We need some nationally representative studies on this topic. And we have to do something about the results we get from such studies.
And last, more practically, as I said earlier in the year, let’s be reminded of what Kenneth Clarke said in ‘From Prejudice and Your Child’ published in 1955:
In spite of the important and rapid steps toward better race relations in the larger society, the (Black) parent is still faced with the responsibility of providing his children with basic foundations of a healthy personality. It is difficult for these children to feel that they are of value unless they are given such indications within the intimate family unit. (Black) children need special assurance that their parents love them and want them. These children need to know that this love is unconditional – that they are loved because they are human beings worthy of love and respect from other human beings. Paradoxically, the social forces that necessitate this relationship in the (Black) family may interfere with the ability of these parents, particularly of the working classes, to express warmth, love, and acceptance for their children – for the (Black) parent is himself the product of racial pressures and frustrations. It is imperative, however, that this cycle be broken. Because it cannot be broken by the child, it must be broken by parents and by larger society.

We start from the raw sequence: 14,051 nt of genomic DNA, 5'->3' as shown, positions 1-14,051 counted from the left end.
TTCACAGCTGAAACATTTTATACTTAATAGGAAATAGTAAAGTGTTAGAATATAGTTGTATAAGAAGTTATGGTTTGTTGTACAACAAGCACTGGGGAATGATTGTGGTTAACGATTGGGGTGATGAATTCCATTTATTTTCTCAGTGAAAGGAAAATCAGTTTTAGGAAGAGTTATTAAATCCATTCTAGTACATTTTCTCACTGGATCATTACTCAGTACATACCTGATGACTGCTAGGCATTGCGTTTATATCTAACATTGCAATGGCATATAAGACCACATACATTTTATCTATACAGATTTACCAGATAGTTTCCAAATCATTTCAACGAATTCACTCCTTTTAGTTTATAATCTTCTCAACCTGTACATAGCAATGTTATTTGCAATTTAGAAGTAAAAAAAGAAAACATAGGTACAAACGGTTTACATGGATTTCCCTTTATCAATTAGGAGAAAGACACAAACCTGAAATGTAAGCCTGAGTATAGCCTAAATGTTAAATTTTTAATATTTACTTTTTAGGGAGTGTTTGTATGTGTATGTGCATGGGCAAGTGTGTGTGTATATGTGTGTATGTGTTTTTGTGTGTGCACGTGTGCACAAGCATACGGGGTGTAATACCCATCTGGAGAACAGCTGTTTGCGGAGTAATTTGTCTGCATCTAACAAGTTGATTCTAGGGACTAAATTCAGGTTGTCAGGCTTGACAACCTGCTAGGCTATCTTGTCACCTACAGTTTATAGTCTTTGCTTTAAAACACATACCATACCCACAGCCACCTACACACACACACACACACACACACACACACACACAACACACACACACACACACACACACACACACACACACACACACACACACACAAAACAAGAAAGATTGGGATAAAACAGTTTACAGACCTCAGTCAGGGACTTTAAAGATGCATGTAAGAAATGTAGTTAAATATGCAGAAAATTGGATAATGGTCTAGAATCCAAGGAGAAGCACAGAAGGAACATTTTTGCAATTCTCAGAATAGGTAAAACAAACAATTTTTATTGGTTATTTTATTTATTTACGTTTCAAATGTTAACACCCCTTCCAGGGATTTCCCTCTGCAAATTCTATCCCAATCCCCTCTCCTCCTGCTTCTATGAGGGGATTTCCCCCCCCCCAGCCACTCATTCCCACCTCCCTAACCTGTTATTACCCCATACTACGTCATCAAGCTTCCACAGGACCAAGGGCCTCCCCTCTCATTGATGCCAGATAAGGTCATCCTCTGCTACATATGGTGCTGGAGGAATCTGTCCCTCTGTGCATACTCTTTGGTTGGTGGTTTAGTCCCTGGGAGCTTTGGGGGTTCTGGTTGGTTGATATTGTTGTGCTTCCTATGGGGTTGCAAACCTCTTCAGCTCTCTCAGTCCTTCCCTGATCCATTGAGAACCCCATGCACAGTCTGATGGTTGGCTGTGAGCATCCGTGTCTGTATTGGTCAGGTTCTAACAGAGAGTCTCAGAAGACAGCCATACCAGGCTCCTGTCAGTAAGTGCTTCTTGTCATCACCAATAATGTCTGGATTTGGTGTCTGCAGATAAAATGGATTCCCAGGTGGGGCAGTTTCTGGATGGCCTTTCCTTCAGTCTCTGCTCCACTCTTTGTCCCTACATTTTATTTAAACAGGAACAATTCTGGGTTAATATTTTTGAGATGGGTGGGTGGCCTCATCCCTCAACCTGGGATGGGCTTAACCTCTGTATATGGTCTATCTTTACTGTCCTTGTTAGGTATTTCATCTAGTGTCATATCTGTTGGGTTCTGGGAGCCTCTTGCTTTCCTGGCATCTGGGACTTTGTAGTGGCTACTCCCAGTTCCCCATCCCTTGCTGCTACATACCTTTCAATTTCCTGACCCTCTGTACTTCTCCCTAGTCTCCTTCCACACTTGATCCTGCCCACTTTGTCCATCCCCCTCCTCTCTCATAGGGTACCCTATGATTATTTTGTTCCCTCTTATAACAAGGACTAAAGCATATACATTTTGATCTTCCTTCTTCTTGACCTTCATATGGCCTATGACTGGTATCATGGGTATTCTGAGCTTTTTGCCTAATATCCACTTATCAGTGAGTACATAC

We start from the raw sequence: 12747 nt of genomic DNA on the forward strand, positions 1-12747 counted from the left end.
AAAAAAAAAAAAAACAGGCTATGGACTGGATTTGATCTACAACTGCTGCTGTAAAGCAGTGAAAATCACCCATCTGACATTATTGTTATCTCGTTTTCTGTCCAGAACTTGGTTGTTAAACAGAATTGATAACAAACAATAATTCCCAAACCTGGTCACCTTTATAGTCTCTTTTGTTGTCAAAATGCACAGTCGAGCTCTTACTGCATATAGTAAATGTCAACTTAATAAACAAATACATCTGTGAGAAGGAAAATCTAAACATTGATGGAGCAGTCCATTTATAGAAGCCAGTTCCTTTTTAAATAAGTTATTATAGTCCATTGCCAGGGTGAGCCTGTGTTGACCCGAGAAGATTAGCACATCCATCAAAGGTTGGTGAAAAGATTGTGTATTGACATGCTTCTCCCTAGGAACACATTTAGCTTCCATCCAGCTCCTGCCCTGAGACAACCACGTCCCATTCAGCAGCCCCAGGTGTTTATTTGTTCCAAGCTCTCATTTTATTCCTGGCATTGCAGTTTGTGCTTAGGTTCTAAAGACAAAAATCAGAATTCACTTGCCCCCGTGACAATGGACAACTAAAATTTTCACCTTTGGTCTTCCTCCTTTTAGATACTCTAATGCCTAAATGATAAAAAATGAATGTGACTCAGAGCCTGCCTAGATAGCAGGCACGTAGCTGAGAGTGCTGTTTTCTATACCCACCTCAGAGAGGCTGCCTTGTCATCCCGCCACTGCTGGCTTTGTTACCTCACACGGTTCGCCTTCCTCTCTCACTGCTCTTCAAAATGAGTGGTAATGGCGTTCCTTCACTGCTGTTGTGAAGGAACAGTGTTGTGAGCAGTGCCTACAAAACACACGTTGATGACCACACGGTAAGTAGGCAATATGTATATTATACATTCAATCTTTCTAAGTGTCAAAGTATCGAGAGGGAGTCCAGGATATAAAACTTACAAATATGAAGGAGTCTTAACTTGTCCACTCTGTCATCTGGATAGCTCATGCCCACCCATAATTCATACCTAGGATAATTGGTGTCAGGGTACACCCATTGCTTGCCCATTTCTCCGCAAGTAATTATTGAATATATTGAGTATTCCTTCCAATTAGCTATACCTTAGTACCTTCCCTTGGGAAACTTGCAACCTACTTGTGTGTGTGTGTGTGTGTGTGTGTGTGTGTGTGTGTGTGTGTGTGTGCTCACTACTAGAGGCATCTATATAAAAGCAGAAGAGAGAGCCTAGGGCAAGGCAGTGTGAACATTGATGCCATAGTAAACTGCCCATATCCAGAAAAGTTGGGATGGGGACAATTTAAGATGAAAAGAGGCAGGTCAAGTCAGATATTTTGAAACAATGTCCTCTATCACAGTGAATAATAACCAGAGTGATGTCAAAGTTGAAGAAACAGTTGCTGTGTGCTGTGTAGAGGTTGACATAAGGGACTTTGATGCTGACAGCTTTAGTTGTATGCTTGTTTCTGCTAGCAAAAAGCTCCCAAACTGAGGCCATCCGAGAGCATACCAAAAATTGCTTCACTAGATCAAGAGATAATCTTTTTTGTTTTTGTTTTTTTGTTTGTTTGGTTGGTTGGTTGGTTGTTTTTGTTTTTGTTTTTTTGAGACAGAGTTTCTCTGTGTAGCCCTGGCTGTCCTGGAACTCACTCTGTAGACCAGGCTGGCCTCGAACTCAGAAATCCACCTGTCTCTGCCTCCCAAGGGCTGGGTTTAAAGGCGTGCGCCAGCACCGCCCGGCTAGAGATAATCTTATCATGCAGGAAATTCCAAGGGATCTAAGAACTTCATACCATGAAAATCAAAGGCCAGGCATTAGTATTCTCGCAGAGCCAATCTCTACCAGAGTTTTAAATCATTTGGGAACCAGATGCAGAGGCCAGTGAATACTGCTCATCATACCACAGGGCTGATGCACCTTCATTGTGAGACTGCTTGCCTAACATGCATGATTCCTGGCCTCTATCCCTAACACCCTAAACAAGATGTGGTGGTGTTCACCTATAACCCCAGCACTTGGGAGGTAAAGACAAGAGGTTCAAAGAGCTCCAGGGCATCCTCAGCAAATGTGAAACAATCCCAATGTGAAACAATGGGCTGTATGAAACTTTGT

There are some problems with the Clark’s work. And there are issue about the universality of American children, such as whether the results of research conducted in the US in the mid-1900s is applicable to South Africa in the 200s. However, Kenneth’s Clark’s assessment is one of the simplest and best conclusions about the way children learn to love, or not love, their bodies, minds and faces.
The cycle’s got to be broken.
What I get from Clarke work is that which we need more than any other thing. This is that each of us, today or tomorrow or whenever, if we are to leave the world a better place for our children, must say: I start today to value my child. A child can only really to value himself if he feels valued by his parents and the adults around him. Children learn to love from seeing and learning how love is expressed by those around them. We accept ourselves warts and all if we are accepted by our fathers and mothers warts and all.
Of course this is hard. But this, this work, it’s got to be done.
Even if there is only a thousand of black children, instead of a million, who think that black is not as intelligent, talented, and beautiful as white, it means changing the racialised preference of black children remains a key challenge for parents of black children everywhere in the world.
Even if there is only a thousand of whites who think that blacks are not as intelligent, talented, and beautiful as them, it means the quest to undo racism and prejudice remains one of our great challenges.”